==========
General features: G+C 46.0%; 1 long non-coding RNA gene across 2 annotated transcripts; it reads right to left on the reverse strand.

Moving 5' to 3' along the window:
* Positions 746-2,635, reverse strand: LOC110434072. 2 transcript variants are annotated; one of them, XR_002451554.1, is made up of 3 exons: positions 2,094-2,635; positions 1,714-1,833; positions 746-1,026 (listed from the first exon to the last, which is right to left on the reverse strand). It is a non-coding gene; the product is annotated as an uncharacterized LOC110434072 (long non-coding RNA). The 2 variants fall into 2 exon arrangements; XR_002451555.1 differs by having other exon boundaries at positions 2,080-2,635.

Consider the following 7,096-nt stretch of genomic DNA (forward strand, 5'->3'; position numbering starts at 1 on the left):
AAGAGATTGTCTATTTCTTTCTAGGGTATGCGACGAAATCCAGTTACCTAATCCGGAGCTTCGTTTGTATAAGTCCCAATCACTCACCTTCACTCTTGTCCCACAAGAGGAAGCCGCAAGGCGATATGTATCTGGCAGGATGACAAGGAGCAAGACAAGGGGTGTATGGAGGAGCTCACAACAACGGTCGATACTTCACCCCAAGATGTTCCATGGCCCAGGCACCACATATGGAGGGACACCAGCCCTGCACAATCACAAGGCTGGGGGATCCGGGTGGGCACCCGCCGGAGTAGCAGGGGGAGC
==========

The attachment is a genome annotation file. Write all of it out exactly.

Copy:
General features: G+C 46.0%; 1 long non-coding RNA gene across 2 annotated transcripts; it reads right to left on the reverse strand.

Moving 5' to 3' along the window:
* Positions 746-2,635, reverse strand: LOC110434072. 2 transcript variants are annotated; one of them, XR_002451554.1, is made up of 3 exons: positions 2,094-2,635; positions 1,714-1,833; positions 746-1,026 (listed from the first exon to the last, which is right to left on the reverse strand). It is a non-coding gene; the product is annotated as an uncharacterized LOC110434072 (long non-coding RNA). The 2 variants fall into 2 exon arrangements; XR_002451555.1 differs by having other exon boundaries at positions 2,080-2,635.

Consider the following 7,096-nt stretch of genomic DNA (forward strand, 5'->3'; position numbering starts at 1 on the left):
AAGAGATTGTCTATTTCTTTCTAGGGTATGCGACGAAATCCAGTTACCTAATCCGGAGCTTCGTTTGTATAAGTCCCAATCACTCACCTTCACTCTTGTCCCACAAGAGGAAGCCGCAAGGCGATATGTATCTGGCAGGATGACAAGGAGCAAGACAAGGGGTGTATGGAGGAGCTCACAACAACGGTCGATACTTCACCCCAAGATGTTCCATGGCCCAGGCACCACATATGGAGGGACACCAGCCCTGCACAATCACAAGGCTGGGGGATCCGGGTGGGCACCCGCCGGAGTAGCAGGGGGAGC